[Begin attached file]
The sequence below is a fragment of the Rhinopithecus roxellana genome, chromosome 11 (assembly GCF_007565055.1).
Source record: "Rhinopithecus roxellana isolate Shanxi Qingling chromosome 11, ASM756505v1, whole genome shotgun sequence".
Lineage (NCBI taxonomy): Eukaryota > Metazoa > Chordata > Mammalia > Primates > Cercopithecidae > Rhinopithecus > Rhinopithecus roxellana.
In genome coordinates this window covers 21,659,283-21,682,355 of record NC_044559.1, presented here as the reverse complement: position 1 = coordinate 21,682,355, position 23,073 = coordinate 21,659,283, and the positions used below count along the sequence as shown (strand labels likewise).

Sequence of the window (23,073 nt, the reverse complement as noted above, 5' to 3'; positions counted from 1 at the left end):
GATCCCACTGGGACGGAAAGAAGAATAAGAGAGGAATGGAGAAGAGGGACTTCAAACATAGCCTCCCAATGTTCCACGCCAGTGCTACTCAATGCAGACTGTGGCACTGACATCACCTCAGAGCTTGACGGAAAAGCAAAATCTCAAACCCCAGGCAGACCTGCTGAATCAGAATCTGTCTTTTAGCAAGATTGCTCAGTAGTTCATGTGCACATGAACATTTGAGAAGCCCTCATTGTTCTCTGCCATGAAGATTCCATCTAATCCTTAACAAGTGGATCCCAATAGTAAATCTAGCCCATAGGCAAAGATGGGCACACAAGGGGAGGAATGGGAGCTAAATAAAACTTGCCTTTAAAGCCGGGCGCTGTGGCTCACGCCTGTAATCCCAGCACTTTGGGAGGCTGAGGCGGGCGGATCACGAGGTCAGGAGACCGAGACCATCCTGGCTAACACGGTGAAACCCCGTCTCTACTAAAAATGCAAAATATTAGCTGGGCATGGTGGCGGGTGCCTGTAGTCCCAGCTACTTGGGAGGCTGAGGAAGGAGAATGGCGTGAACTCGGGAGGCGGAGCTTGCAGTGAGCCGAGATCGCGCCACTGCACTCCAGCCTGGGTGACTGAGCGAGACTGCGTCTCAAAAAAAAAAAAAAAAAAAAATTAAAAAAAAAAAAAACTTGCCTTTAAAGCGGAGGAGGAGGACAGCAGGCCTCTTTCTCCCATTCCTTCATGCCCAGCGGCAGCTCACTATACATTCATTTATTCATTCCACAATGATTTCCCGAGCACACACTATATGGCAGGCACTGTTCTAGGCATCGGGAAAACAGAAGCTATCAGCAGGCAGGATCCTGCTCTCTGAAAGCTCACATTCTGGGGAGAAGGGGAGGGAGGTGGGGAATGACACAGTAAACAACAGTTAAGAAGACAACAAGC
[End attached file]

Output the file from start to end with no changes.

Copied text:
The sequence below is a fragment of the Rhinopithecus roxellana genome, chromosome 11 (assembly GCF_007565055.1).
Source record: "Rhinopithecus roxellana isolate Shanxi Qingling chromosome 11, ASM756505v1, whole genome shotgun sequence".
Lineage (NCBI taxonomy): Eukaryota > Metazoa > Chordata > Mammalia > Primates > Cercopithecidae > Rhinopithecus > Rhinopithecus roxellana.
In genome coordinates this window covers 21,659,283-21,682,355 of record NC_044559.1, presented here as the reverse complement: position 1 = coordinate 21,682,355, position 23,073 = coordinate 21,659,283, and the positions used below count along the sequence as shown (strand labels likewise).

Sequence of the window (23,073 nt, the reverse complement as noted above, 5' to 3'; positions counted from 1 at the left end):
GATCCCACTGGGACGGAAAGAAGAATAAGAGAGGAATGGAGAAGAGGGACTTCAAACATAGCCTCCCAATGTTCCACGCCAGTGCTACTCAATGCAGACTGTGGCACTGACATCACCTCAGAGCTTGACGGAAAAGCAAAATCTCAAACCCCAGGCAGACCTGCTGAATCAGAATCTGTCTTTTAGCAAGATTGCTCAGTAGTTCATGTGCACATGAACATTTGAGAAGCCCTCATTGTTCTCTGCCATGAAGATTCCATCTAATCCTTAACAAGTGGATCCCAATAGTAAATCTAGCCCATAGGCAAAGATGGGCACACAAGGGGAGGAATGGGAGCTAAATAAAACTTGCCTTTAAAGCCGGGCGCTGTGGCTCACGCCTGTAATCCCAGCACTTTGGGAGGCTGAGGCGGGCGGATCACGAGGTCAGGAGACCGAGACCATCCTGGCTAACACGGTGAAACCCCGTCTCTACTAAAAATGCAAAATATTAGCTGGGCATGGTGGCGGGTGCCTGTAGTCCCAGCTACTTGGGAGGCTGAGGAAGGAGAATGGCGTGAACTCGGGAGGCGGAGCTTGCAGTGAGCCGAGATCGCGCCACTGCACTCCAGCCTGGGTGACTGAGCGAGACTGCGTCTCAAAAAAAAAAAAAAAAAAAAATTAAAAAAAAAAAAAACTTGCCTTTAAAGCGGAGGAGGAGGACAGCAGGCCTCTTTCTCCCATTCCTTCATGCCCAGCGGCAGCTCACTATACATTCATTTATTCATTCCACAATGATTTCCCGAGCACACACTATATGGCAGGCACTGTTCTAGGCATCGGGAAAACAGAAGCTATCAGCAGGCAGGATCCTGCTCTCTGAAAGCTCACATTCTGGGGAGAAGGGGAGGGAGGTGGGGAATGACACAGTAAACAACAGTTAAGAAGACAACAAGC